The Is Operator

To compare the values of two ordinary variables, Var1 and Var2, we would just write:

However, the syntax for comparing two object variables to see if they refer to the same object is special (as is the syntax for setting the value of an object variable—using the Set statement). It is done using the Is operator:

Similarly, to test whether or not an object variable has been set to Nothing, we write: If rng Is Nothing Then . . .

Be advised that there is a problem with the Is operator in the current version of VBA. This problem exists in the version of VBA used by Office 97 and Office 2000. (Microsoft has acknowledged the problem.) For example, the code:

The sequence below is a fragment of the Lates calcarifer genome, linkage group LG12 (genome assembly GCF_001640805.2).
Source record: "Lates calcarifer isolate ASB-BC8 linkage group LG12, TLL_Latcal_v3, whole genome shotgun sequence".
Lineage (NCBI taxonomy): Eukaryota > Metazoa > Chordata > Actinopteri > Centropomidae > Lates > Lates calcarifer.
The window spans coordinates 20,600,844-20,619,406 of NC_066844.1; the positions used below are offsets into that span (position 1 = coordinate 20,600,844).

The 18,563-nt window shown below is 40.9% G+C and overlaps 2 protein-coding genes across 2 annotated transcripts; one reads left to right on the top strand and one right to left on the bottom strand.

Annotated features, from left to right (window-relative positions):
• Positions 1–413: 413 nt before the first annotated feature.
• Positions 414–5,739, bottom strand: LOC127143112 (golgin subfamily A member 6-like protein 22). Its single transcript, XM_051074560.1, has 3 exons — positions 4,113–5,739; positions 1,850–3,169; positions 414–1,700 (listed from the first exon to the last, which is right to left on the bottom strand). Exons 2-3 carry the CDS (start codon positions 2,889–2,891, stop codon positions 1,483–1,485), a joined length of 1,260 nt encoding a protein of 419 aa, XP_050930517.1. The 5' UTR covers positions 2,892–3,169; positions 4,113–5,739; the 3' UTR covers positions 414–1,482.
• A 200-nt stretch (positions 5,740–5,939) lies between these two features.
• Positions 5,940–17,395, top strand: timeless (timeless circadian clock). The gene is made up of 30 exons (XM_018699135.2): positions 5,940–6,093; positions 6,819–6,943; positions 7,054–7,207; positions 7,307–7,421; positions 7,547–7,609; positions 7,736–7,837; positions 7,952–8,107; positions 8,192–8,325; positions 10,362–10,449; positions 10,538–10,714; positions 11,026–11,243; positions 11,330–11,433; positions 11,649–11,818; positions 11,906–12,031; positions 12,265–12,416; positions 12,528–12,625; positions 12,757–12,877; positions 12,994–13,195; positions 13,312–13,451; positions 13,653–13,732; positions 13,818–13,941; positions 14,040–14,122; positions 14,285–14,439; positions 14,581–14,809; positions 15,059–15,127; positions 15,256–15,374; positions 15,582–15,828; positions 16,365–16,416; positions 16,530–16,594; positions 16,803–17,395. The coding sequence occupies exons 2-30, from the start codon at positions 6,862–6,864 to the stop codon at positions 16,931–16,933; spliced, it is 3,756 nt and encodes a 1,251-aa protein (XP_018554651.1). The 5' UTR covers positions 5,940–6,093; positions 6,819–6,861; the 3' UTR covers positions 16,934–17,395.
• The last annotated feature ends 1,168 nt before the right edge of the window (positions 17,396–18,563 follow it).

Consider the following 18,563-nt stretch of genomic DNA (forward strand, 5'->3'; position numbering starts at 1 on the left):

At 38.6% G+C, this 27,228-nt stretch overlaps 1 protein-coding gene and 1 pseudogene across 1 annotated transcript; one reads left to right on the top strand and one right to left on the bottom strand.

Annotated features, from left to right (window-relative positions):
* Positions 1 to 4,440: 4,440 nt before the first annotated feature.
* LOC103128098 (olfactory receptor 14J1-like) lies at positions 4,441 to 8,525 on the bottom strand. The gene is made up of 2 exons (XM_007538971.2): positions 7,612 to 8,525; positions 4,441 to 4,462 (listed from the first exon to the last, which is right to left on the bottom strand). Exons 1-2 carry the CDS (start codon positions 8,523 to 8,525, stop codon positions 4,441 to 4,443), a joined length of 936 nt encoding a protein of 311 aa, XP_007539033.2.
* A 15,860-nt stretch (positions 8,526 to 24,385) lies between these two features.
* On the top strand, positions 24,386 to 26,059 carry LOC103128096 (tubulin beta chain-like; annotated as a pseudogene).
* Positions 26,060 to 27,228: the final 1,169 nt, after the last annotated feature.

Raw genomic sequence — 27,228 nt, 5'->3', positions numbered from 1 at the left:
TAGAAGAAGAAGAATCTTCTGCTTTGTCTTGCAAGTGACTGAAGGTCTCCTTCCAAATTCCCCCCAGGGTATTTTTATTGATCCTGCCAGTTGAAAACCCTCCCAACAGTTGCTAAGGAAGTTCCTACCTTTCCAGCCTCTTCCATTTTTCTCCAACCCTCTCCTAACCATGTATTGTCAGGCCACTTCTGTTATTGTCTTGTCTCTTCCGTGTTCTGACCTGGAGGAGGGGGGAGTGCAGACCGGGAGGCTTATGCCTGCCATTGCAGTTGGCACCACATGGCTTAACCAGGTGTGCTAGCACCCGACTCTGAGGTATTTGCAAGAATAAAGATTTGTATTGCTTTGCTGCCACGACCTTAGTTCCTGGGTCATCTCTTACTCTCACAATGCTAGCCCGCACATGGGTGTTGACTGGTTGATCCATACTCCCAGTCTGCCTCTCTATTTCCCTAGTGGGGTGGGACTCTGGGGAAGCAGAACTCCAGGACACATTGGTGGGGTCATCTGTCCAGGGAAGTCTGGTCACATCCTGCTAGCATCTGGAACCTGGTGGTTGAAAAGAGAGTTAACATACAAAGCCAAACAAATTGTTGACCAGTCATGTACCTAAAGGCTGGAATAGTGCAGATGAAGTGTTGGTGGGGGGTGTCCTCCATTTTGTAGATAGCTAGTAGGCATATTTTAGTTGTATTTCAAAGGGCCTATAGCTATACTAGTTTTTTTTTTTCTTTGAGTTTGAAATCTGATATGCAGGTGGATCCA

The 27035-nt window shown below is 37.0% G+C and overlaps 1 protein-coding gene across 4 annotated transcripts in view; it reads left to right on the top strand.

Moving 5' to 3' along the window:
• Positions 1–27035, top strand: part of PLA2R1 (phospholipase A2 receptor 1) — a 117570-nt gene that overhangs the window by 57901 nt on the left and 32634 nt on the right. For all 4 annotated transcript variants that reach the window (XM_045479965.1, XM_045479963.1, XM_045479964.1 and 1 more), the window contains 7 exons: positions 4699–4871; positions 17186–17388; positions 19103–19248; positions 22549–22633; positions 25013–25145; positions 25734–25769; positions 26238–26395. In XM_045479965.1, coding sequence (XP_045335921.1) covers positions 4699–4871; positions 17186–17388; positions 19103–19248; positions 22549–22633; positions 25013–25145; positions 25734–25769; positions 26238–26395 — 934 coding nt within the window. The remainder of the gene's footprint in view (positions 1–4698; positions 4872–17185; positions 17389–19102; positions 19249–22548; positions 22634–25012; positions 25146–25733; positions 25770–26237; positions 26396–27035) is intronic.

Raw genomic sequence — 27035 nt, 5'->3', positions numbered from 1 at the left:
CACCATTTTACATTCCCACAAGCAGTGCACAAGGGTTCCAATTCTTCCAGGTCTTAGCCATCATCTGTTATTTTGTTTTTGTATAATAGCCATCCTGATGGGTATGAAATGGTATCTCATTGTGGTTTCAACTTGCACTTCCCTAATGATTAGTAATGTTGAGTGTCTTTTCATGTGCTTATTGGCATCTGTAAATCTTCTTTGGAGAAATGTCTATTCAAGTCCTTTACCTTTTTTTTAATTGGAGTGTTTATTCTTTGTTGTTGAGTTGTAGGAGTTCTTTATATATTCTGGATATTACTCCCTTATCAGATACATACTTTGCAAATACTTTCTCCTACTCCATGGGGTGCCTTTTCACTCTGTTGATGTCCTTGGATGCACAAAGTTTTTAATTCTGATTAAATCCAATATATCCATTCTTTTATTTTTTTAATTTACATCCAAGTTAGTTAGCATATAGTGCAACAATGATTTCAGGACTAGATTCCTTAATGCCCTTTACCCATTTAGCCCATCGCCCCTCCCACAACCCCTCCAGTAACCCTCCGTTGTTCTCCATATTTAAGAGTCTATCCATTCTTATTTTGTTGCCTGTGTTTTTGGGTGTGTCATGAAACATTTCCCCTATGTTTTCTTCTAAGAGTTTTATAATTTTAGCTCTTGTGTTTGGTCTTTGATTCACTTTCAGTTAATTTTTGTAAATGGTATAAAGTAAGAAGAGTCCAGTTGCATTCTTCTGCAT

Dim Wks As Worksheet Dim Wks2 As Worksheet

Set Wks = ActiveSheet Set Wks2 = ActiveSheet

MsgBox Wks Is Wks2

will correctly display the value True. However, the analogous code:

Dim rng As Range Dim rng2 As Range

Set rng = ActiveSheet.Rows(1) Set rng2 = ActiveSheet.Rows(1)

MsgBox rng Is rng2

incorrectly displays the value False. If we change the penultimate line to:

Tea 97Fly®

Set rng2 = rng then the message box correctly displays True.

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